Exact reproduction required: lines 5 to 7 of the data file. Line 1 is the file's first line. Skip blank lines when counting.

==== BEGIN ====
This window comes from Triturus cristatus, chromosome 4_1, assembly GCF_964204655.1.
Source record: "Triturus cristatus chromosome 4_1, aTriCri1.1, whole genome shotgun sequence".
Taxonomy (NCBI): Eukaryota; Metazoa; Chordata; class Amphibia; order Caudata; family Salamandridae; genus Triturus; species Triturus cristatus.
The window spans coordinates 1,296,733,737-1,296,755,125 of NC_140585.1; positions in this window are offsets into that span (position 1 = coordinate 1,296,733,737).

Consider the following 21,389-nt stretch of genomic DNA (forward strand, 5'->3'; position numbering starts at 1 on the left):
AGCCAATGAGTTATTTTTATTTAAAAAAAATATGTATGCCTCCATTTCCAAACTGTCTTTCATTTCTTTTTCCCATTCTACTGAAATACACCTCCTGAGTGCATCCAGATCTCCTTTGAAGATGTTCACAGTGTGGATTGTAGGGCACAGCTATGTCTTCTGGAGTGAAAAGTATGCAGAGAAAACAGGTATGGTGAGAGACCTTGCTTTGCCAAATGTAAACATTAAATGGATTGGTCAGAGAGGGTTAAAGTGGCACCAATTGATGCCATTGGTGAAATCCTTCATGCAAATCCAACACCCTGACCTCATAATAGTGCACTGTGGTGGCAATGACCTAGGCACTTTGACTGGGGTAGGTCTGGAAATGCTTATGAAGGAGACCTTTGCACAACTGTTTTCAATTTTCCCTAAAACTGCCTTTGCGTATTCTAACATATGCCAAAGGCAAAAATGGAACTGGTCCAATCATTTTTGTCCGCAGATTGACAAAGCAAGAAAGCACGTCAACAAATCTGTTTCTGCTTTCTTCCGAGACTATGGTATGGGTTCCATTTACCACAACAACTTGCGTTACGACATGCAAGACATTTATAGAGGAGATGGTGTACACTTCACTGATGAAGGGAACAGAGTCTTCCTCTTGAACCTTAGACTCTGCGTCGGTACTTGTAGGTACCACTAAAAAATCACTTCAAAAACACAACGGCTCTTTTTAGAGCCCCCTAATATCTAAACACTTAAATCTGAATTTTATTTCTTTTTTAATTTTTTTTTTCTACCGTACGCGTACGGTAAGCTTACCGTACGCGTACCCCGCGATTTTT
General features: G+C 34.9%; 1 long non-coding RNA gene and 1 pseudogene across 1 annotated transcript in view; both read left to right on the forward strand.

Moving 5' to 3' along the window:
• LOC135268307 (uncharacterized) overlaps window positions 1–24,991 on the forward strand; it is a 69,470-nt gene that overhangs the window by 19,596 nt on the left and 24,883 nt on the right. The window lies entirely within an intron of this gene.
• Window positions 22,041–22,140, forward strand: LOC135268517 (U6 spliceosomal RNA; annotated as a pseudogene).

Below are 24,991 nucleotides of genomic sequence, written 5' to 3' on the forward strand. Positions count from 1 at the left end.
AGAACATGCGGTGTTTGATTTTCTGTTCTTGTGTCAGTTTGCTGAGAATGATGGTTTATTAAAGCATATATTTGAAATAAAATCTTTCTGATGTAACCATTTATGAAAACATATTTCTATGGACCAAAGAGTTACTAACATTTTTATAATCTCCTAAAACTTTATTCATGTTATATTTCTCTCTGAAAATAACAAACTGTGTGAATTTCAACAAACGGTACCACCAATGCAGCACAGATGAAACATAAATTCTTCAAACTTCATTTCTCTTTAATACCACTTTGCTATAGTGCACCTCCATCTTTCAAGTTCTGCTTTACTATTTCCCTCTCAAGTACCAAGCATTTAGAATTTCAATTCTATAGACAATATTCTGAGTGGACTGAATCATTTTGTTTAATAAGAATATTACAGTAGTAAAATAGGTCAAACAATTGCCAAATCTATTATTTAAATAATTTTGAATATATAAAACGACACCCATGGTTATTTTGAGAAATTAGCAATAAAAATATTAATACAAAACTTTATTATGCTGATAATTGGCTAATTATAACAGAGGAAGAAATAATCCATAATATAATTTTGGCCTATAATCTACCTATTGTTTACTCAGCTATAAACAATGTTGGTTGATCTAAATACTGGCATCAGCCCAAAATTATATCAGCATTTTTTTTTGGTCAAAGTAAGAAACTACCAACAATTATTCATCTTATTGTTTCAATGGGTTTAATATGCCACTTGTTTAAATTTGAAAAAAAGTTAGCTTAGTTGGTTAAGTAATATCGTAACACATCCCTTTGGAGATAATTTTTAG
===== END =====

Consider the following 21,389-nt stretch of genomic DNA (forward strand, 5'->3'; position numbering starts at 1 on the left):
AGCCAATGAGTTATTTTTATTTAAAAAAAATATGTATGCCTCCATTTCCAAACTGTCTTTCATTTCTTTTTCCCATTCTACTGAAATACACCTCCTGAGTGCATCCAGATCTCCTTTGAAGATGTTCACAGTGTGGATTGTAGGGCACAGCTATGTCTTCTGGAGTGAAAAGTATGCAGAGAAAACAGGTATGGTGAGAGACCTTGCTTTGCCAAATGTAAACATTAAATGGATTGGTCAGAGAGGGTTAAAGTGGCACCAATTGATGCCATTGGTGAAATCCTTCATGCAAATCCAACACCCTGACCTCATAATAGTGCACTGTGGTGGCAATGACCTAGGCACTTTGACTGGGGTAGGTCTGGAAATGCTTATGAAGGAGACCTTTGCACAACTGTTTTCAATTTTCCCTAAAACTGCCTTTGCGTATTCTAACATATGCCAAAGGCAAAAATGGAACTGGTCCAATCATTTTTGTCCGCAGATTGACAAAGCAAGAAAGCACGTCAACAAATCTGTTTCTGCTTTCTTCCGAGACTATGGTATGGGTTCCATTTACCACAACAACTTGCGTTACGACATGCAAGACATTTATAGAGGAGATGGTGTACACTTCACTGATGAAGGGAACAGAGTCTTCCTCTTGAACCTTAGACTCTGCGTCGGTACTTGTAGGTACCACTAAAAAATCACTTCAAAAACACAACGGCTCTTTTTAGAGCCCCCTAATATCTAAACACTTAAATCTGAATTTTATTTCTTTTTTAATTTTTTTTTTCTACCGTACGCGTACGGTAAGCTTACCGTACGCGTACCCCGCGATTTTT
General features: G+C 34.9%; 1 long non-coding RNA gene and 1 pseudogene across 1 annotated transcript in view; both read left to right on the forward strand.